The Yamna horizon is dated to the Early Bronze Age, the Catacomb phase is seen as belonging to the Middle Bronze Age and Srubnaya and Andronovo settlements were occupied in the Late Bronze Age.
The territory in which the Yamna graves were found extends from the Terek River in the Caucasus, and the maritime areas by the Azov Sea and the Crimea, to the Volga, Upper Don and Kiev on the Dnieper River in the north (Shislina, 2001: 124).

Map showing the extent of the Yamnaya horizon and other contemporaneous cultures in Europe.

Notice that archaeologists use the term “horizon” rather than culture to refer to this phenomenon. The term horizon is neutral about the cultural identity of the people who made these graves. Horizon is defined as “a style or fashion in material culture that is rapidly accepted by and superimposed on local cultures across a wide area” (Anthony 2007: 307).

“Rapid” is an apt description in this case. The Yamnaya people were very mobile. Wheeled vehicles probably pre-date the Yamna horizon by several centuries. However, it was during the Early Bronze Age that this technology blossoms and starts to get used more widely (Anthony 2007:312). These early wagons were cumbersome, probably pulled by oxen, and used primarily to haul around supplies and material possessions (Anthony 2007:302, 461). People themselves rode horses to stay with the herds.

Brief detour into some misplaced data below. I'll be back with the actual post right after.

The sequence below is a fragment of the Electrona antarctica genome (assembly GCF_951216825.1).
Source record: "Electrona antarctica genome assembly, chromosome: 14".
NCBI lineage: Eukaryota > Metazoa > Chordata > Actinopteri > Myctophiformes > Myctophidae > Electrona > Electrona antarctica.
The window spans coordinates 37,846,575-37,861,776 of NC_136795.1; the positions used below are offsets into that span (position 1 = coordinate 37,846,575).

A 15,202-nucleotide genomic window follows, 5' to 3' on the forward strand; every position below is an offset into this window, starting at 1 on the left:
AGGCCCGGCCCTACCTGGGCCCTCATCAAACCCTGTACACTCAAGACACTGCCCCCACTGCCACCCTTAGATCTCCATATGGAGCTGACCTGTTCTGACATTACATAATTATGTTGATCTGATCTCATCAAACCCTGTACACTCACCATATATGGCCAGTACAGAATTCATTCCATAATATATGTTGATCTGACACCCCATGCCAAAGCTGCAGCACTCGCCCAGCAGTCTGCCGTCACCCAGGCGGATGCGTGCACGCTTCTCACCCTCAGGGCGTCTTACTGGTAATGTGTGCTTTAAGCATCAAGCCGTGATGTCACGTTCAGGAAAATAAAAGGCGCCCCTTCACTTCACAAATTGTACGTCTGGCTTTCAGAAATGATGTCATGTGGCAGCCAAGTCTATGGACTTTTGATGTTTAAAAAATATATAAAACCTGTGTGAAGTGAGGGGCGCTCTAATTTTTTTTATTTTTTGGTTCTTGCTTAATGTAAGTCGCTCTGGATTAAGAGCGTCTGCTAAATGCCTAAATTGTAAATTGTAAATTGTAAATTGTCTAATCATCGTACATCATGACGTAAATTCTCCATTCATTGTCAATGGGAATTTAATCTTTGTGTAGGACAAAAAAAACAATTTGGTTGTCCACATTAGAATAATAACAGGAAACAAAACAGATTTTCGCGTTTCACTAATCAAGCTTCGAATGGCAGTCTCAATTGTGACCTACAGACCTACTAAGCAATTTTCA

The earliest remains in Eastern Europe of a wheeled cart were found in the “Storozhova mohyla” kurgan near Dnepropetrovsk, Ukraine. This burial mound is associated with the Yamna horizon. Race cars they were not, but they did permit people to be much more mobile than ever before.

Around 3300 BC, they are moving west across the Pontic-Caspian steppes. After a pause of about two centuries, their trek westward continues, taking them into the Danube valley and into the Carpathian basin during the early Bronze Age (Antony 2007: 305).  A feature closely associated with this migration is the burial mound, or kurgan. Thousands of these have been found in the region. By 2800 – 2600 BC, their migrations bring them into the eastern foothills of the Carpathian Mountains and into territory of the people who make Corded Ware (Anthony 2007: 306, 367-368).

The Yamnaya people placed a mound on top of their grave pits.  The deceased was laid to rest in a supine position with the legs pulled up.  Often, ochre was sprinkled on the floor of the graves, near the feet of the deceased (Antony 2007: 304). They primarily left pottery and bronze artifacts as gifts for the deceased (Shislina, 2011: 124).  Occasionally polished stone objects were included as well.

Burial goods are excellent indicators of growing social stratification. Some graves contained greater wealth than others. By this time, some people must have been wealthier than others in life (Anthony 2007: 303).

Interested in learning more? Make sure to check out our new exhibition Ancient Ukraine, now open.


Anthony, D.
2007 The Horse, the Wheel and Language. How Bronze-Age Riders from the Eurasian Steppes shaped  the Modern World. Princeton University Press, Princeton and Oxford.

Shislina, N.
2001 Eurasian Steppe Nomad. In Encyclopedia of Prehistory: Europe, Vol. 4. Edited by P.N. Peregrine and M. Ember, pp. 124-138. Human Relations Area File, Inc.

Authored By Dirk Van Tuerenhout

As curator of anthropology, Dirk is responsible for the museum’s artifact collection and is involved in its temporary and permanent anthropology exhibits. Dirk is an expert in human cultures; he curates the Museum’s Hall of the Americas and specializes in native American cultures like the Aztec and Maya.